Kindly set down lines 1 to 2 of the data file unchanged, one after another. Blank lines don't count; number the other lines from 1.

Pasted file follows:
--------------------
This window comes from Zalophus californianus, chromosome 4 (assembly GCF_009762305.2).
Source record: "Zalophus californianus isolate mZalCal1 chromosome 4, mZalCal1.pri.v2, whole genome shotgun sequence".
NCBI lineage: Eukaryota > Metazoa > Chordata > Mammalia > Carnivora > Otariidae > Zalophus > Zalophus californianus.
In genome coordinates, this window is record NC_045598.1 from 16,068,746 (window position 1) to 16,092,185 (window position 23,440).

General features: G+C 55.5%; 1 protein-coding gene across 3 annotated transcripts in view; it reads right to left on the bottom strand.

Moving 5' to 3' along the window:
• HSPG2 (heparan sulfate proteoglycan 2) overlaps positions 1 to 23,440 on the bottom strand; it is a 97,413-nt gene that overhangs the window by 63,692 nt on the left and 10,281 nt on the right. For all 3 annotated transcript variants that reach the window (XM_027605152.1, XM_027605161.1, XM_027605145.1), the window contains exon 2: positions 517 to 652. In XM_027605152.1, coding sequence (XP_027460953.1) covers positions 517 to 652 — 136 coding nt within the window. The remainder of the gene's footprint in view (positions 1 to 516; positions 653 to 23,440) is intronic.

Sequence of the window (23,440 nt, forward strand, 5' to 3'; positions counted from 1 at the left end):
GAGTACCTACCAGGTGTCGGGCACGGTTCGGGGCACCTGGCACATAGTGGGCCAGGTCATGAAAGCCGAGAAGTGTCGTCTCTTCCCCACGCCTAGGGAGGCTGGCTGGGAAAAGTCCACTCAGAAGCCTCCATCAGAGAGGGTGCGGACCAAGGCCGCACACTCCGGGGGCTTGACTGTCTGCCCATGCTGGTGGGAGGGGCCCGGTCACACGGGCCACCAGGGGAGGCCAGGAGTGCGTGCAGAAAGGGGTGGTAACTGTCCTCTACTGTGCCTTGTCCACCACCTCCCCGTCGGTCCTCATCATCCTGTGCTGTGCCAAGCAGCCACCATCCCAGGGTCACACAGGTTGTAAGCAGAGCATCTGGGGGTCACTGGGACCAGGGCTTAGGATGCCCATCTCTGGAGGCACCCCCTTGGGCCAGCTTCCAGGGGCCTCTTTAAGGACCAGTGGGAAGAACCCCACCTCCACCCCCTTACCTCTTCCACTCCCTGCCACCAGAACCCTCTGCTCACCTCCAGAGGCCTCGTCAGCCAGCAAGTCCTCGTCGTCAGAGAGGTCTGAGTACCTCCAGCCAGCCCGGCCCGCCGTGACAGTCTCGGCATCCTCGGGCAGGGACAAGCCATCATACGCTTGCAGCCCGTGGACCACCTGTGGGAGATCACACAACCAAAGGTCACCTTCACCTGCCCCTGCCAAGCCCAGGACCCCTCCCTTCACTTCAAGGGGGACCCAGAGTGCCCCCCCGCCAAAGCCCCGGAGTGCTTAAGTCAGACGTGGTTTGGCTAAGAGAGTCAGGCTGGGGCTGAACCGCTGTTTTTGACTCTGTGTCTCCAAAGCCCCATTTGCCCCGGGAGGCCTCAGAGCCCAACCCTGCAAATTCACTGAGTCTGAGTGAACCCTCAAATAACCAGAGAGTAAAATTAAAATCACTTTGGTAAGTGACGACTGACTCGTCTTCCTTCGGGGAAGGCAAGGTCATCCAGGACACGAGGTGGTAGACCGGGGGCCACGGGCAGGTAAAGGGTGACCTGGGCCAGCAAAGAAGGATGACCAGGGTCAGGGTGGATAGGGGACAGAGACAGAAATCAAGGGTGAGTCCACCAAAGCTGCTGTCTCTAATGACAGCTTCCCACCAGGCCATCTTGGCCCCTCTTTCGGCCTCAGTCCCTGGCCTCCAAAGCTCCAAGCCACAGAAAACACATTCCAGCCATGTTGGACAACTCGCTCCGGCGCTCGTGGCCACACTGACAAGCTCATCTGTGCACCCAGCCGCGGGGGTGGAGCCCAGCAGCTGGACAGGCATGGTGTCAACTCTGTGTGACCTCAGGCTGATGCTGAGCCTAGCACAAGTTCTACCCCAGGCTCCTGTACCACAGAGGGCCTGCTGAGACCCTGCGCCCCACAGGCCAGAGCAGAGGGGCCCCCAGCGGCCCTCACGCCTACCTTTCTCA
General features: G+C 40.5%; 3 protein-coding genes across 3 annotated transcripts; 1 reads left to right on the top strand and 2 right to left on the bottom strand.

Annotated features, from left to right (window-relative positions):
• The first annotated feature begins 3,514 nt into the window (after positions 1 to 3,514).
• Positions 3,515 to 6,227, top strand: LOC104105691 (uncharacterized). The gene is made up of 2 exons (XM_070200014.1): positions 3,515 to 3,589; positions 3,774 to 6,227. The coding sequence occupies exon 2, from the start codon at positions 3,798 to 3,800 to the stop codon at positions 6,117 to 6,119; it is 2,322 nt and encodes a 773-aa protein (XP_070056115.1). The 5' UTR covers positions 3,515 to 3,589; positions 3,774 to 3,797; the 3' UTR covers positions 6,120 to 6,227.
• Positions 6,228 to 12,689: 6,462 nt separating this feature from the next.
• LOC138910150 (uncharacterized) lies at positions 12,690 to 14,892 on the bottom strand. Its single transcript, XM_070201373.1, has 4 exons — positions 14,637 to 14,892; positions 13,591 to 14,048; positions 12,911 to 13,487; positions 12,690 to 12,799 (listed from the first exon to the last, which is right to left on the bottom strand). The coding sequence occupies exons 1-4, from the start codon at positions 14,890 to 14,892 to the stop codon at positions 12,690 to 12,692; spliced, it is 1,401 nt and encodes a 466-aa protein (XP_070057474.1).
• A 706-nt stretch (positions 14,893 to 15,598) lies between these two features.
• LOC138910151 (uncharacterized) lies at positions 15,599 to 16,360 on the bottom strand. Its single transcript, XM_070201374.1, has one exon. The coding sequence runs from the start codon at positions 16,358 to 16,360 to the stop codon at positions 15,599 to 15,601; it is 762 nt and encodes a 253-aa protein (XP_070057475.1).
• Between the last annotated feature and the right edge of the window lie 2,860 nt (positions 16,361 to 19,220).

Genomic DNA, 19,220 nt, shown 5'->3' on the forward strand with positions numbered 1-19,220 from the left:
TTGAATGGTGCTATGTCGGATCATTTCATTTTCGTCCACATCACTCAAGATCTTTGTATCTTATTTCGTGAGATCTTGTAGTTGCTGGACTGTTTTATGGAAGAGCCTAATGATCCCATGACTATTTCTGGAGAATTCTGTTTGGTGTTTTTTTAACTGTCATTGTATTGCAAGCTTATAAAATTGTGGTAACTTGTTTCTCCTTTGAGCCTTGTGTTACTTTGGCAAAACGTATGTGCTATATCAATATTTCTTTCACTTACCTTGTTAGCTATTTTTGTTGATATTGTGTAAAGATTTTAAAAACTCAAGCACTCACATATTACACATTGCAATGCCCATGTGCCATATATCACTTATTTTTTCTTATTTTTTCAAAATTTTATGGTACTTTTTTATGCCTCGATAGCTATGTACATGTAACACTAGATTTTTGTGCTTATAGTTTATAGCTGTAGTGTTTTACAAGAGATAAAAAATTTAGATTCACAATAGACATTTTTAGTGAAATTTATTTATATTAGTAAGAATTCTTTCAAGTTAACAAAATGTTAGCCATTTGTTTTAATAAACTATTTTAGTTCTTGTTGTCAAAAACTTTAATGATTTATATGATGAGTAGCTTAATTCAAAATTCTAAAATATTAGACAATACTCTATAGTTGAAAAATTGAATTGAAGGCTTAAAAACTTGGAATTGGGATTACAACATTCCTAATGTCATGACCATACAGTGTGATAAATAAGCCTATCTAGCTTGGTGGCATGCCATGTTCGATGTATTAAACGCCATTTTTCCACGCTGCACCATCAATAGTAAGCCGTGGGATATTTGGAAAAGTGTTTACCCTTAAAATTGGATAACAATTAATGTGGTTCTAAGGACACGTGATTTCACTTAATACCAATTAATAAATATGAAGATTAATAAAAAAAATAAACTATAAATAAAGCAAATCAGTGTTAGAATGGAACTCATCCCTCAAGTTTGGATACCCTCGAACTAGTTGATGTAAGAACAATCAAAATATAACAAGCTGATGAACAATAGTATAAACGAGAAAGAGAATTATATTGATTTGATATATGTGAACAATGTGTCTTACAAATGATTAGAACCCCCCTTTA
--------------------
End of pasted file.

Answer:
This window comes from Zalophus californianus, chromosome 4 (assembly GCF_009762305.2).
Source record: "Zalophus californianus isolate mZalCal1 chromosome 4, mZalCal1.pri.v2, whole genome shotgun sequence".